Back to basics.

I went to a multi-disciplinary design school, so I got to see a lot of different kinds of design at work. Some things I thought were interesting, some things I’ll just never care about, but there were two kinds of designers that consistently made everyone look like chumps. One group I’ll talk about at some point soon, but since Tori was asking me late last night about the lamp I came up with on Saturday night, it was a good time to mention them.

Toy Designers.

Yeah, I know. “What?”

Toy designers? These folks rock my world. They take everything I love about good design and then compress it like a neutron star. It’s just *tight*. So tight. Function/form/imagination. DONE. A good toy is a thing of beauty. Think about some *really* good toys and games. There’s a simplicity in them that’s so pure and perfect that they transcend time- and some of them really *are* ancient. The frisbee. Etch-a-Sketch. The cup and ball. Jacks. Pick-up sticks. Lite-Brite (even though everyone always stepped on the little pieces.) I was a big fan of Ker-plunk. I also had one of those magnetic yo-yos my father got me as a sickness present once.

A while ago, I got to talking about a toy that I had as a kid. I can’t remember where I got it. My guess is sadistic grandparents, but obviously whomever it was, was someone who didn’t consider the sanity of my father, at any rate. Like any number of other things, it “disappeared” one day and was never seen again not long after it appeared at my mother’s house. I wound up describing it to Mike and he made this image from my description:

Does anyone know the name of this toy? (EDIT:FOUND!)

Apparently, I had forgotten just how many marbles these things had, because it turns out that what they really *are* are (I swear I am not making this up) are Boob Tubes!

But seriously, look at these things for a second. Not as toys, just as forms. They’re architectural. They’re structural. They have form and function. Geometry. Abstraction. They come in fun colors. They’re *perfect*. And it’s why I find toys and the design of toys so inspiring in my own work.

Yeah I’ll get back to that lamp in a bit. We’re working on it.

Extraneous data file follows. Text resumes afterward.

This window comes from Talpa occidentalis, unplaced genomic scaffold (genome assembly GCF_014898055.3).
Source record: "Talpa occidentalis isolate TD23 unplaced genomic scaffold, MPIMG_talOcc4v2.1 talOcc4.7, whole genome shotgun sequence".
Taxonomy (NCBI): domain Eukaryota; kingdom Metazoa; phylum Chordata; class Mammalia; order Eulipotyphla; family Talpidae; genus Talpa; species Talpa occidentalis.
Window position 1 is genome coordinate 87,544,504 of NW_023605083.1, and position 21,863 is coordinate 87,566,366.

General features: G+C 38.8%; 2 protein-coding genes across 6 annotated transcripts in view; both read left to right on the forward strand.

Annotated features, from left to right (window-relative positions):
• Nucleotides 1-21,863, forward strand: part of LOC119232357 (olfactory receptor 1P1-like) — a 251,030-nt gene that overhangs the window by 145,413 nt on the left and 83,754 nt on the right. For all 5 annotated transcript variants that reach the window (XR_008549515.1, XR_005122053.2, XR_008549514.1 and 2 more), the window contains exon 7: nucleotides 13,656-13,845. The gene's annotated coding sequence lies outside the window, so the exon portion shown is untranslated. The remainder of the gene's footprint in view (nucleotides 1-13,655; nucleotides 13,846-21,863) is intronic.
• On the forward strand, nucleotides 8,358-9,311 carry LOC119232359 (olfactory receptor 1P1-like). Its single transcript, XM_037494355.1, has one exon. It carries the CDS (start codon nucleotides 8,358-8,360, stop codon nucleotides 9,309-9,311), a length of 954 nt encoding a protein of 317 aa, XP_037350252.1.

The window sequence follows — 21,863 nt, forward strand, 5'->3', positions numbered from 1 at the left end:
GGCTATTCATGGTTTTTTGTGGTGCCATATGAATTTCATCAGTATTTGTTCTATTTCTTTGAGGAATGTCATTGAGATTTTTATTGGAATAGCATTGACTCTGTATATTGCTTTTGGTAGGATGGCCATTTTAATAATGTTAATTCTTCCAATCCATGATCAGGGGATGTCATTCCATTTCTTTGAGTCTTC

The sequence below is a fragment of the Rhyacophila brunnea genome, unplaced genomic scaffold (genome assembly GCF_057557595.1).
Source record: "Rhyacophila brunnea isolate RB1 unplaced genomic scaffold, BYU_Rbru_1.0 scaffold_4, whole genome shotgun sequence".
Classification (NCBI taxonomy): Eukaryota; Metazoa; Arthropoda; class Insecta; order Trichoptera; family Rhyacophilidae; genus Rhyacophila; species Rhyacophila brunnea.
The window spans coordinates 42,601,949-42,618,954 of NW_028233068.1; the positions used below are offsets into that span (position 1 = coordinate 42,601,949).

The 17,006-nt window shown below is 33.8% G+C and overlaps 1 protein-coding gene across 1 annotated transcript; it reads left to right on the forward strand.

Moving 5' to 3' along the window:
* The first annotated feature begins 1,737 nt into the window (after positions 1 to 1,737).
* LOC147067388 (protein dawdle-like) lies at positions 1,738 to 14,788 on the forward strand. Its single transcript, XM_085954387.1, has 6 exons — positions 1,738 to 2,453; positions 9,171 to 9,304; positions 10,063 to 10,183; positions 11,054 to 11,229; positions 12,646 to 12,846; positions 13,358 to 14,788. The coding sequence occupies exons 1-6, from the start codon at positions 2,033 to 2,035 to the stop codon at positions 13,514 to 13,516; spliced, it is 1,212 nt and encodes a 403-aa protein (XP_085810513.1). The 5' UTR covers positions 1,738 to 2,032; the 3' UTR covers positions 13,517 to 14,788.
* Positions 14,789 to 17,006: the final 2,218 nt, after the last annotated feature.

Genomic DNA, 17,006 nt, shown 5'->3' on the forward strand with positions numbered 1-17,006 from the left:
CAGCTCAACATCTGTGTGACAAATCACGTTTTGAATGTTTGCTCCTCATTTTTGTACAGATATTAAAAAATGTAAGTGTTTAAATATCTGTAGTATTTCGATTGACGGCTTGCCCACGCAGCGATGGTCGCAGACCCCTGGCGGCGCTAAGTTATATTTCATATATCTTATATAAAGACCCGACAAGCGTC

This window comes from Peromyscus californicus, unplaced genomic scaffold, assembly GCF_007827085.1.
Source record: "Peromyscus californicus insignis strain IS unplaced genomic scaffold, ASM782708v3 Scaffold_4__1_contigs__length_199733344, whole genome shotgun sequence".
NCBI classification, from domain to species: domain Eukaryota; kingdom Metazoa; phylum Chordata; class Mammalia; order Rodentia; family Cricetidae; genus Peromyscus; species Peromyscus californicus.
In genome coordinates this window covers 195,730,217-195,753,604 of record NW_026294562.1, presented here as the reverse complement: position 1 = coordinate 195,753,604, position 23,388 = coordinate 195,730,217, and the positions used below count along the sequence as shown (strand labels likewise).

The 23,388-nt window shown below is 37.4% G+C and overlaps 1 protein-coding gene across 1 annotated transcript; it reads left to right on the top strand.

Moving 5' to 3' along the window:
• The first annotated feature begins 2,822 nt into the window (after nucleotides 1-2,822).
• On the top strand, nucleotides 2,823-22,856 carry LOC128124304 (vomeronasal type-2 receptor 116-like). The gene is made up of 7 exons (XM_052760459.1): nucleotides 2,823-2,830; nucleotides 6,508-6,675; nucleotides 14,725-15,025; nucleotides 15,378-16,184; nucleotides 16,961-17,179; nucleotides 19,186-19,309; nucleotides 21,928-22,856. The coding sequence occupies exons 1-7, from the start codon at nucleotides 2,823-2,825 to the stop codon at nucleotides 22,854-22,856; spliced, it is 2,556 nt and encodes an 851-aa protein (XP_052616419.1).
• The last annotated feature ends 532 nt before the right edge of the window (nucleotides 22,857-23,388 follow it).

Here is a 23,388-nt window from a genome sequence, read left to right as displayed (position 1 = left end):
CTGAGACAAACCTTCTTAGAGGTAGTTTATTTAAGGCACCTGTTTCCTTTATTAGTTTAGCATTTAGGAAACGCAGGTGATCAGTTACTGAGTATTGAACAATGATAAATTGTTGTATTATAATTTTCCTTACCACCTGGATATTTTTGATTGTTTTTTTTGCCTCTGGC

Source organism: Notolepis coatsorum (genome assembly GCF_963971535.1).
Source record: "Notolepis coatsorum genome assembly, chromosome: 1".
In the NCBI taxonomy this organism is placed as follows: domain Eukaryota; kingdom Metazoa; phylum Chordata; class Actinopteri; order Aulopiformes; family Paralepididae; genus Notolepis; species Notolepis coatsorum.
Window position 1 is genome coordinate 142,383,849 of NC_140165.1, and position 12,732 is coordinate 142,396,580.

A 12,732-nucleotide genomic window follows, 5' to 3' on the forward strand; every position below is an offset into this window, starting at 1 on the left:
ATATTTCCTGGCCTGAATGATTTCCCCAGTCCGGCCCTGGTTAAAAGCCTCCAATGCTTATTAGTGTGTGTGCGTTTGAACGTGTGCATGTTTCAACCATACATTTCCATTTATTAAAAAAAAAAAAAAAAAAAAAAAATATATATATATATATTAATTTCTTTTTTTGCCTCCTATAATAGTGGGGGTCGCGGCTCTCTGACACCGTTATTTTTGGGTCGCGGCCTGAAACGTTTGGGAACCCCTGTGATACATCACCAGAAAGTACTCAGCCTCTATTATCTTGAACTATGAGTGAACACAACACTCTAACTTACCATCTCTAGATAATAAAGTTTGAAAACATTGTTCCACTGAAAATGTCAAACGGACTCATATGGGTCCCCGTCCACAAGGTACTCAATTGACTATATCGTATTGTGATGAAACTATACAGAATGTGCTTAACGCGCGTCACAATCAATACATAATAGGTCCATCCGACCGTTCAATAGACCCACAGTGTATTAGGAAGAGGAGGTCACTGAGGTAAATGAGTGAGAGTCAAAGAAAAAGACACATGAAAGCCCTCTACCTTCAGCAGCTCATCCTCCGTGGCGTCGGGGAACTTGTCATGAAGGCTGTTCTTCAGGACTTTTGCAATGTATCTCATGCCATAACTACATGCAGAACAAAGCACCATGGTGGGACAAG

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3 Comments

  1. Toy design is actually one of the things that’s piqued E’s interest of late. He’s kind of tired of the computer gaming world’s built in crunch schedule (when first phase investors got used to geek enthusiasts who would work 20 hrs/day for peanuts the industry kind of gelled that way…) and the guys who came into the office for the affiliated marketing bits pointed him at a local school for it. He was fascinated.

    And I totally agree with your assessment, especially since on top of all the form/function bits there’s also the INCREDIBLE demand for safety as well, especially with younger kids’ toys. You think people lose jobs over a bridge falling down? Try those who design an unexpectedly dangerous toy…

  2. Not only do you have to design for safety, but a closely related problem as well: you have to design so that the toy will stand up to an incredible amount of abuse. Kids don’t play nicely with things.

  3. Having a four year old and watching how she interacts with well designed toys and not so well designed ones, I comprehend this. I’ve watched her play with dolls (why do they come with clothes? They all end up naked!), her learning toys (the designers start with a good framework but every module is overdone. She loses interest on page 6 of 10 as there are too many activities on each page.), building materials (wooden blocks, duplo, legos), and the myriad of other things, and most often it is the simplest, most elegantly designed pieces that capture her attention and imagination.

    I grew up as a Lego kid, and still am the proud owner of a Star Destroyer, Death Star II. Wow, the folks there got it right with “Let’s play” (the rough meaning of lego).


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